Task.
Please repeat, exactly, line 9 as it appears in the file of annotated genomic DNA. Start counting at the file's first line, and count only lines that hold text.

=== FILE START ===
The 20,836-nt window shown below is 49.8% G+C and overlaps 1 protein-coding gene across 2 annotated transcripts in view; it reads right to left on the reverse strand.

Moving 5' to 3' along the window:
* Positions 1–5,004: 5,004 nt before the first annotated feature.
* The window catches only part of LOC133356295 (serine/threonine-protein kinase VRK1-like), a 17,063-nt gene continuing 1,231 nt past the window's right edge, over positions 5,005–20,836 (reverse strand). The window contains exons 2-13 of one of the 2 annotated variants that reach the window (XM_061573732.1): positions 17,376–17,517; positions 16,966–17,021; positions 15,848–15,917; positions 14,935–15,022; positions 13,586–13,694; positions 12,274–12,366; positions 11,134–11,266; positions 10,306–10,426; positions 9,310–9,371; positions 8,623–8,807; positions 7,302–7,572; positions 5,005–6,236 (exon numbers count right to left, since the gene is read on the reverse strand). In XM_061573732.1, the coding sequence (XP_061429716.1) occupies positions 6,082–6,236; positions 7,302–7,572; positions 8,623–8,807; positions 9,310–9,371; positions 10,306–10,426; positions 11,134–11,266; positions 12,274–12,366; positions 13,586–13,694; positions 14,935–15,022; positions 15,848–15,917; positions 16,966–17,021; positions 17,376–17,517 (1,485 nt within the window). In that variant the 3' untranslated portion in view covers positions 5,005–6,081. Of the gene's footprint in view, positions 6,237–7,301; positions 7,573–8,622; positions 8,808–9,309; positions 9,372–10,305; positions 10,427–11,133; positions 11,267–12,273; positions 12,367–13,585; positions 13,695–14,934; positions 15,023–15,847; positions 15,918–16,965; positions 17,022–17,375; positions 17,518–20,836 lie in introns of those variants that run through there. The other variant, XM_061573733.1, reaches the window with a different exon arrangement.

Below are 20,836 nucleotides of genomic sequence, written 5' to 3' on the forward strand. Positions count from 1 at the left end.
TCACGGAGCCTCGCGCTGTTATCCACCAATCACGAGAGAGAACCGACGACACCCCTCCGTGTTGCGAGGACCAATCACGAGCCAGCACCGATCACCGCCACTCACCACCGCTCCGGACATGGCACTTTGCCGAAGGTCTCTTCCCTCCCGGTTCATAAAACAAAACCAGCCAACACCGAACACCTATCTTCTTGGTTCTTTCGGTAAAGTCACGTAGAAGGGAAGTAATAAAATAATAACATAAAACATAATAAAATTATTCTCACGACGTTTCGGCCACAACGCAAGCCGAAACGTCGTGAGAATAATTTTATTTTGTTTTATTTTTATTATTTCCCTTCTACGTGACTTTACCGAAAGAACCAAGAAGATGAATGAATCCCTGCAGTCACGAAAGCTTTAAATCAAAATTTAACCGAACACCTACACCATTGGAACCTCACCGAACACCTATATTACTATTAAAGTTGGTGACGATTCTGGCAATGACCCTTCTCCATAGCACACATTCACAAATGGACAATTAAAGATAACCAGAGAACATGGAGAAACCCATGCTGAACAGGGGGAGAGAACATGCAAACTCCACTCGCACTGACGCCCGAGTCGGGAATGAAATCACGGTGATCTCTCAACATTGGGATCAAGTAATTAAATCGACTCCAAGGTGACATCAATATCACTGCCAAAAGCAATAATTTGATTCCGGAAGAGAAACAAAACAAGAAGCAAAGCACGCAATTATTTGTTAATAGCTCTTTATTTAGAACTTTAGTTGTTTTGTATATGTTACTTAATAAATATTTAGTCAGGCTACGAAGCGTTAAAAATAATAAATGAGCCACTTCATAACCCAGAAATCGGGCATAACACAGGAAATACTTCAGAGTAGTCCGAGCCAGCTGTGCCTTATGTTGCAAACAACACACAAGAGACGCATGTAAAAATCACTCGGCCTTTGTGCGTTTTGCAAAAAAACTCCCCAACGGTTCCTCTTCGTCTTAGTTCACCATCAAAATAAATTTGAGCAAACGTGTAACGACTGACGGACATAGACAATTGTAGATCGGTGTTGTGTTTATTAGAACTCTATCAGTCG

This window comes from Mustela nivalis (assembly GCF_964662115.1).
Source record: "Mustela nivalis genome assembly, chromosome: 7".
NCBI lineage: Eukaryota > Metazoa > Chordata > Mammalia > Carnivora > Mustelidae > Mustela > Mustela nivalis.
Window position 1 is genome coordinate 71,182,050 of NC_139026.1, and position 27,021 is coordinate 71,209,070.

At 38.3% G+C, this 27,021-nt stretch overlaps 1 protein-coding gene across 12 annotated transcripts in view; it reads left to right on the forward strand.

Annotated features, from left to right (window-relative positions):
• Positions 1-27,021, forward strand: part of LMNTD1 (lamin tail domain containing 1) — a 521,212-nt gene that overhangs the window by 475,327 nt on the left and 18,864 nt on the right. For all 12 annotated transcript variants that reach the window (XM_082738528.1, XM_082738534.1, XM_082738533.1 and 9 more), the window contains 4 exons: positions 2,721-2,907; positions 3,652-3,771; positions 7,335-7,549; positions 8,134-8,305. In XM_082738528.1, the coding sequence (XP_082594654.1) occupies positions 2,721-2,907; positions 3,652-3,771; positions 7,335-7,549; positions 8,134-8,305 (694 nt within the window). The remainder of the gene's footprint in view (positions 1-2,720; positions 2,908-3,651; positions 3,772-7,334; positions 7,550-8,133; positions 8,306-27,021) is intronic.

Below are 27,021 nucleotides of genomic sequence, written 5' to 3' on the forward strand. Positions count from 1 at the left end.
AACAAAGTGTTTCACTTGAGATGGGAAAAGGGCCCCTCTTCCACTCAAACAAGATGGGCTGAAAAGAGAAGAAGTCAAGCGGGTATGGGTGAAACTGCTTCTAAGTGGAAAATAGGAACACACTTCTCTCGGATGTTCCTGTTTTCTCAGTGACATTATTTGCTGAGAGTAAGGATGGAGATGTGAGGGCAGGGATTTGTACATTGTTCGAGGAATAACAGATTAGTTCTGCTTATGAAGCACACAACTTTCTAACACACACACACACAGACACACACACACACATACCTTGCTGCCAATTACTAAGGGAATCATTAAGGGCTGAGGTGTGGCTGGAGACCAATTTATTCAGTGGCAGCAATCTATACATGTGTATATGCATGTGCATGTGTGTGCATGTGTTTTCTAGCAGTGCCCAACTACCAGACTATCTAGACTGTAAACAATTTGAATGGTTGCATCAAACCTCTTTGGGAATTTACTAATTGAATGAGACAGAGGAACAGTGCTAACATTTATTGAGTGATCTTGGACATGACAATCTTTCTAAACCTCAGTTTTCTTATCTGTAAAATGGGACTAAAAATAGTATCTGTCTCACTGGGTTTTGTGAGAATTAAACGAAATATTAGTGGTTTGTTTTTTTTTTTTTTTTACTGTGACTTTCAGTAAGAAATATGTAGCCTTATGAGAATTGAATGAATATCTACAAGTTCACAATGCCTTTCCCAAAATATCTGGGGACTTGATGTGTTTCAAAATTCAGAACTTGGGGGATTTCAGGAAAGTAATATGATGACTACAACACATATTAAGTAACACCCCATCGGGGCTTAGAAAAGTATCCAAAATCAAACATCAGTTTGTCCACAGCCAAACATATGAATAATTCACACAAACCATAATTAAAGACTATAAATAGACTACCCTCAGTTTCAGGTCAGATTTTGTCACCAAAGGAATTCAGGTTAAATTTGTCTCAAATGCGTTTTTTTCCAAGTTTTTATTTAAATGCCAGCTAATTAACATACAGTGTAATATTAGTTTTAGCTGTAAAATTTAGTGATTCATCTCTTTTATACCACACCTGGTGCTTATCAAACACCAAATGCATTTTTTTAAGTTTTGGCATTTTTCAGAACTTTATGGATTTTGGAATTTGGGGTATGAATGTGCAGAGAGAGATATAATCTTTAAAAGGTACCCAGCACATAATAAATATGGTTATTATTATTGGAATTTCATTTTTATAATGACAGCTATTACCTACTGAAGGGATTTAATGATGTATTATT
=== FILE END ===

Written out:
NCBI lineage: Eukaryota > Metazoa > Chordata > Mammalia > Carnivora > Mustelidae > Mustela > Mustela nivalis.